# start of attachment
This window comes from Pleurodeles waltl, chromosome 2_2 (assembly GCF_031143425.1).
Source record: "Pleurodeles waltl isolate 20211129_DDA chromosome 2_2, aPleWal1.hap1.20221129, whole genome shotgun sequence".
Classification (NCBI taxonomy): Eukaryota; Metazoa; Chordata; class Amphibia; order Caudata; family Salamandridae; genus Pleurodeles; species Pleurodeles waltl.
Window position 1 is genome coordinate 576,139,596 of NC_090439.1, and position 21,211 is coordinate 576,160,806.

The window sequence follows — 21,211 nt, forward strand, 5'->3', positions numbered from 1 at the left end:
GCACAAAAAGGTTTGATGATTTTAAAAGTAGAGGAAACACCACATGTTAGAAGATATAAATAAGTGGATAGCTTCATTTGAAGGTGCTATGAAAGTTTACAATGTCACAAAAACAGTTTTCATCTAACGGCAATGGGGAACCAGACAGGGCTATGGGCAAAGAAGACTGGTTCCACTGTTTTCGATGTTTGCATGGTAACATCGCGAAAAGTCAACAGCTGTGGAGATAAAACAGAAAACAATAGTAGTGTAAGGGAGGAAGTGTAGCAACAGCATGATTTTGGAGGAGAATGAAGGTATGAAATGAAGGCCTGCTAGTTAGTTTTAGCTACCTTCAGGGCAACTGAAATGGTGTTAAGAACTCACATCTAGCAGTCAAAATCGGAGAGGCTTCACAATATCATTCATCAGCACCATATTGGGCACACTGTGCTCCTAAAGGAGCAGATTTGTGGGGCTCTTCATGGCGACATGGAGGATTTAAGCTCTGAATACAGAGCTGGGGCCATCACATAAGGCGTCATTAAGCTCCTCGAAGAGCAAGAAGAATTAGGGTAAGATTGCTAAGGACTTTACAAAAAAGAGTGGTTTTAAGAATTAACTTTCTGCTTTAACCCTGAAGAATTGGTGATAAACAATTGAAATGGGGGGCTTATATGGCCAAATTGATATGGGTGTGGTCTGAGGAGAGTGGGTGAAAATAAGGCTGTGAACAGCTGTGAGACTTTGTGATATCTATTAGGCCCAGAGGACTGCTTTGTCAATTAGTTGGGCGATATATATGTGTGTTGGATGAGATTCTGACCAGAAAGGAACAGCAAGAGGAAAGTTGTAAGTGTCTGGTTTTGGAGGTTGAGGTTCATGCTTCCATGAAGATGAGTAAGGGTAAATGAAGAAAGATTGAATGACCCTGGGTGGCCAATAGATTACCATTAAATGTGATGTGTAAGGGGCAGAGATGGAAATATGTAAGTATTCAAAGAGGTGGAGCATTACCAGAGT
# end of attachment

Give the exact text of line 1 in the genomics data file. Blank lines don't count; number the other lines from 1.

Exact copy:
This window comes from Pleurodeles waltl, chromosome 2_2 (assembly GCF_031143425.1).